1. Thank you for writing this. I find I’m able to talk quite blithely about the positives of sheltering-in-place: the time for projects that I wouldn’t normally tackle and long walks and lots of paying attention to the flowers and birds. But I need to try and sort through the dark days, too.

  2. Caroline Jauncey says:

    Very well put Jamie – can relate to this perfectly .

  3. Gillian Clelland says:

    Aye, I feel exactly the same. Peaked early on with an enthusiastic anti-viral defence and now calmer, slower though much less expressive than you, guru! I’m angry too, maybe that’s just me, about attitudes, to our old folk. We laud Colonel Tom, as we should, what an inspiration, yet there seems too ready an acceptance of the loss of his peer group, less able and possibly less well looked after.

  4. wrbcg says:

    I think it gets harder as the weeks drag on and initial energy dissipates – especially if it is unclear when it might come to an end. I always predicted that the lockdown would last until the beginning of May at the earliest, despite it being extended fortnight by fortnight and so, unlike many here, was not living with false hopes.

    We are now about to start our 8th week with Phase 0 of the exit (there will be another 4 phases which will – if all continues to go well – lead us to the “new normal” by mid-June, though not everywhere as the phases will run asymmetrically by Province) in which children are allowed to go out and exercise with a parent (max 3 children per adult) and from tomorrow for adults to also go out and exercise, both groups for up to one hour and within a 1km radius of home. I will start wearing a mask for the first time as maintaining a safe hygiene distance (nothing social about it) may prove difficult, especially as we are due the warmest weekend of the year.

    I’m blessed with a cheerful disposition and dark days are rare, almost something to be savoured before they fade away. I am thus far untouched personally by the virus, and pray God, will remain so but reel in horror at the numbers dying, in anger at the lack of preparation for the virus and protection of frontline medical staff and essential workers but rejoicing in good news stories such as the 100 year old lady who beat the virus, or the neighbours who went out to clap their neighbour who is a nurse working in ICT when he returned home from another gruelling shift at 11:30pm, or yesterday, when Civil Protection brought their ambulance and two other emergency vehicles to wish their colleague (who lives in front of us) a happy 40th birthday.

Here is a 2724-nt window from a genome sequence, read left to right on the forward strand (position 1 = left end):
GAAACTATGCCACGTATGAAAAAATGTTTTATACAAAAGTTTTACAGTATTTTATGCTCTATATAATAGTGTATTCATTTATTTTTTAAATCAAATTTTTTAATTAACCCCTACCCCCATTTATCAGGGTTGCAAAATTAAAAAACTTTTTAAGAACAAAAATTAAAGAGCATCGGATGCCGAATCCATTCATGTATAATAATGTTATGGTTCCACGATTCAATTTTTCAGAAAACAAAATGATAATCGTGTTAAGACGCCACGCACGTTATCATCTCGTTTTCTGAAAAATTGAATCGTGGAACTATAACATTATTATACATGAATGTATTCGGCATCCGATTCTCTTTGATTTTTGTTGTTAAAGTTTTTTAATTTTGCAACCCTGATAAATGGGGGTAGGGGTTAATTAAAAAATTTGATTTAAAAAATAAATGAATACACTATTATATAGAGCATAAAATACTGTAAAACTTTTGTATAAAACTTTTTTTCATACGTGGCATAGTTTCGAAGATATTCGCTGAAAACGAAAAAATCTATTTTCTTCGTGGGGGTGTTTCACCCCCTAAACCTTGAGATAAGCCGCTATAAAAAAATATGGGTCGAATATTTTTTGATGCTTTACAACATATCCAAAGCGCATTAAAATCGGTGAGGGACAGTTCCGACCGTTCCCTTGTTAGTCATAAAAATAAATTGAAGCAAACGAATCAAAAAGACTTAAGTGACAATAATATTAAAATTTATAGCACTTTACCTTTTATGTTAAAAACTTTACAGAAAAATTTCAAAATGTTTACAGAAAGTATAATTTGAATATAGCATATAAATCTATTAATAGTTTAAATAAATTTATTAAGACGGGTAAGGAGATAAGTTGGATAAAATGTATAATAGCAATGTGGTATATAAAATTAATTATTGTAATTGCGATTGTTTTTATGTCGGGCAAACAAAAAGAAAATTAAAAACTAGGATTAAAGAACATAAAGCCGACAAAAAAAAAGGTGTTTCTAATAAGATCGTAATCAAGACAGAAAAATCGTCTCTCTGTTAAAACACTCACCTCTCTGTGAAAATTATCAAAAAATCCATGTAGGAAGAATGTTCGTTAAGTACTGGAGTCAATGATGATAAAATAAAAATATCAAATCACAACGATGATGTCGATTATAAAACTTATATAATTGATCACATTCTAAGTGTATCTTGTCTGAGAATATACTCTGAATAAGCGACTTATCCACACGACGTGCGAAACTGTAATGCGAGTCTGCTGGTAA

What I have found really important is maintaining routine. We get up and go to bed at the same time as though we were going to work; we have our meals at the same time; in lieu of work I do a couple of hours studying (trying to improve my level of Spanish), and after lunch I’m reading grammar and Spanish History (being abandoned by the UK Government I’m hoping to get Spanish citizenship before the end of the year – Covid-19 permitting). At the weekends, and festivals, we get up later and I don’t study Spanish but write pieces for church (when eventually it resumes), some of which having been buzzing around the edges of my mind for months.

    Finally, I worry somewhat about the messages of false hope proclaimed by the children’s rainbow posters with the message, “Quedate en casa – todo saldrá” (Stay at home – everything will be alright) – it may be true for a lucky few, but for many it is not going to be alright; not for those who have lost loved ones without being able to say goodbye; not for those who have developed new health problems following their recovery from Covid-19; not for those who have lost their jobs; not for those who are struggling to feed their families in the worst recession since the 1930s. But, then I guess any hope is better than fear in the darkest part of the storm.

  5. Ruth says: